• if you are going to have surgery or will be on bed rest
  • are pregnant or breastfeeding

Tell your doctor about all the medicines you take including prescription and non-prescription medicines, vitamins, and herbal supplements.

Elestrin and Pregnancy

Tell your doctor if you are pregnant or plan to become pregnant.

Elestrin should not be used during pregnancy. There appears to be little or no increased risk of birth defects in children born to women who inadvertently used estrogens during early pregnancy. Talk to your doctor right away if you become pregnant while using Elestrin.

Elestrin and Lactation

Tell your doctor if you are breastfeeding or plan to breastfeed.

Elestrin should not be used during lactation. Estrogen has been detected in human breast milk. Estrogen can decrease the quality or quantity of breast milk. Caution should be taken if Elestrin is given to a nursing mother. 

Elestrin Usage

Use Elestrin exactly as prescribed.

  • This medication comes as a gel. It is usually applied to the once a day to the upper arm. 
  • Elestrin comes in a metered-dose pump. One dose of Elestrin is released each time the pump is depressed (pressed down).
  • The Elestrin pump contains enough of the medicine to let you prime the pump (get the pump ready) before you use it the first time.
  • To prime the pump, push the head of the pump down slowly, then remove your finger from the pump head and allow it to spring back automatically (by itself).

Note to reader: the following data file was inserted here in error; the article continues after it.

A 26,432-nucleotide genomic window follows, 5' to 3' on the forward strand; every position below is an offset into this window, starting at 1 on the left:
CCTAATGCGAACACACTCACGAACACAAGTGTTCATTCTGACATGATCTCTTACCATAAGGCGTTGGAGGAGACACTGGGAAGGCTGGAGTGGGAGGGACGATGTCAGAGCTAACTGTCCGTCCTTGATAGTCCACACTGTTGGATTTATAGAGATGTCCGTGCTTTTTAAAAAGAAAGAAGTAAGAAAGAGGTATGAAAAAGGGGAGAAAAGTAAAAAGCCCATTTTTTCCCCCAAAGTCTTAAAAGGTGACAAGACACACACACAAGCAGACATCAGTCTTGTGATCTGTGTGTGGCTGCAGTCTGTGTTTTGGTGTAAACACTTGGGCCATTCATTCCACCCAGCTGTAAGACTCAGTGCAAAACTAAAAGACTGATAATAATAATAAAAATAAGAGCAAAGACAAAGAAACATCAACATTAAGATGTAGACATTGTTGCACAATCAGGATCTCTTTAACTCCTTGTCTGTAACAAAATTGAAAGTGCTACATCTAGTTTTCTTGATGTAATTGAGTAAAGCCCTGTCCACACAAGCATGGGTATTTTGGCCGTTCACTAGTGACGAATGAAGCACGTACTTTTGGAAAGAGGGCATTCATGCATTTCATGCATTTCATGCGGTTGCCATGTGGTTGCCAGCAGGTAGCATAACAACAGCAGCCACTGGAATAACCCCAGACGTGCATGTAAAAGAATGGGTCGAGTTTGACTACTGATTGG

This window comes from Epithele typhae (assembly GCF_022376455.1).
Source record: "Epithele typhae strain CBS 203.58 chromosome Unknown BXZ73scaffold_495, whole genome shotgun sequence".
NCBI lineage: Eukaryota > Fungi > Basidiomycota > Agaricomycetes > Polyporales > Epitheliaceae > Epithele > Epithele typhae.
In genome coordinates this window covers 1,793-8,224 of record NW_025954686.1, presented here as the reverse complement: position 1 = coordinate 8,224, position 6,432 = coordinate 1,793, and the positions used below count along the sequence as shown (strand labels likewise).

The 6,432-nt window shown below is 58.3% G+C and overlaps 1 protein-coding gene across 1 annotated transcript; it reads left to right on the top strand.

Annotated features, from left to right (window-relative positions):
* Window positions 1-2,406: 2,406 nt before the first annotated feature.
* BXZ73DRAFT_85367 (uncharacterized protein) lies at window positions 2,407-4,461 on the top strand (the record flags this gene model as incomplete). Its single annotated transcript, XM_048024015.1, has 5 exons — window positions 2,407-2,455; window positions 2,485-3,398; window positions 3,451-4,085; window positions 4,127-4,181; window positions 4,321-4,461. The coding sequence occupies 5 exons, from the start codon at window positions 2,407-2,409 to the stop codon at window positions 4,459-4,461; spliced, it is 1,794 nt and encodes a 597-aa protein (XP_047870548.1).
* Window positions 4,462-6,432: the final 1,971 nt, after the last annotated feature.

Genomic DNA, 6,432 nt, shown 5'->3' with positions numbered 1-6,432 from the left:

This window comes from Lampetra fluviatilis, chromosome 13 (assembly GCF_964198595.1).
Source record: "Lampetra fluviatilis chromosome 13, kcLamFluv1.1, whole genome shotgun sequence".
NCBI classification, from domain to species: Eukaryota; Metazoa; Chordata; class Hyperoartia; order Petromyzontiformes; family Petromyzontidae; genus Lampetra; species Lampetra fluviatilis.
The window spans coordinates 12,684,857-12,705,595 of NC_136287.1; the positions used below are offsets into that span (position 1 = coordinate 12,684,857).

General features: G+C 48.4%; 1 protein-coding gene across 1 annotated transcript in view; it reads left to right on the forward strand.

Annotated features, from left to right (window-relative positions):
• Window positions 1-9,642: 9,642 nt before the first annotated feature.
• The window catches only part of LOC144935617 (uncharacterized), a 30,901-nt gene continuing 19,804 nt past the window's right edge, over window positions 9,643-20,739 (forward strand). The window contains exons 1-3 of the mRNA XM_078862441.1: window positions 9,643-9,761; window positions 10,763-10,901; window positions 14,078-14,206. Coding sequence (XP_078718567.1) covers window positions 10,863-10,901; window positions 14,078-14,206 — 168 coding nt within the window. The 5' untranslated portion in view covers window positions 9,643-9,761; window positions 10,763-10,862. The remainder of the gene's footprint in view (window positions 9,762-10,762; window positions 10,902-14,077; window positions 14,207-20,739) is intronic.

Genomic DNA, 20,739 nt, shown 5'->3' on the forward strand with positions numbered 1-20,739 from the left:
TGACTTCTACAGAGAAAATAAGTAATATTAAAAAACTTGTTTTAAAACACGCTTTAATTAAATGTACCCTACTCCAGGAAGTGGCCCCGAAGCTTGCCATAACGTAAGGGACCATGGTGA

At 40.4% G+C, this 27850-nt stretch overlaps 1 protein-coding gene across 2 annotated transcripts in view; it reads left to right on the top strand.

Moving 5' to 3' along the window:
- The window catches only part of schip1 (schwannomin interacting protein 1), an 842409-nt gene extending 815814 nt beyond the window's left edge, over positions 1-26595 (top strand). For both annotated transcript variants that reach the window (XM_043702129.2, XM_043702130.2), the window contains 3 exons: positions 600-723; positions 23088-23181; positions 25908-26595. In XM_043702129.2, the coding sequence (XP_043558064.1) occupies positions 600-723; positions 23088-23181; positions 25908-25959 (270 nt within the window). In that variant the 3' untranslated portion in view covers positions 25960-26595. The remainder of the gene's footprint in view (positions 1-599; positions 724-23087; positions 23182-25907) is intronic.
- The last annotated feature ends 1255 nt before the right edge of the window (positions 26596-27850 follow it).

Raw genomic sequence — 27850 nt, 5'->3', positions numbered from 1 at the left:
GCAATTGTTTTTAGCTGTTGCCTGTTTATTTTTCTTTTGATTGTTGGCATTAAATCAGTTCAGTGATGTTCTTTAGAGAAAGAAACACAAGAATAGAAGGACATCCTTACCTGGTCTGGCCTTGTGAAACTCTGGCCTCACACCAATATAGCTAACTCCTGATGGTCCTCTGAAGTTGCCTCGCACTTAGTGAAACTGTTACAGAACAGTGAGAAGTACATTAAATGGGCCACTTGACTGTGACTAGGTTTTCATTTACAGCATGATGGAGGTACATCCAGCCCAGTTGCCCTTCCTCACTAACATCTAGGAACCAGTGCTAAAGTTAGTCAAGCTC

• Repeat this until the gel comes out. Throw away this first amount of gel as it will not be a full dose.
    • Once the pump head has come all the way back up, the pump is now primed and ready to use.
    • With each dose, remember to push the pump head down slowly and allow it to spring back automatically.
    • Let the pump head come all the way back up before you push it down again. If using more than 1 dose, wait 5 seconds before pumping the next dose. This will make sure that the pump works correctly and gives your full dose of Elestrin.
    • Use the pump a total of 30 times (30 pushes) as your healthcare provider tells you.
    • After you have initially primed the pump and have used a total of 30 doses of Elestrin, you will need to throw the pump away and use a new one. The correct amount of medicine in each dose cannot be assured after 30 doses have been used, even though the pump container is not completely empty.

Important things to remember when using Elestrin:

  • Wash your hands with soap and water after applying the gel to reduce the chance that the medicine will be spread from your hands to other people.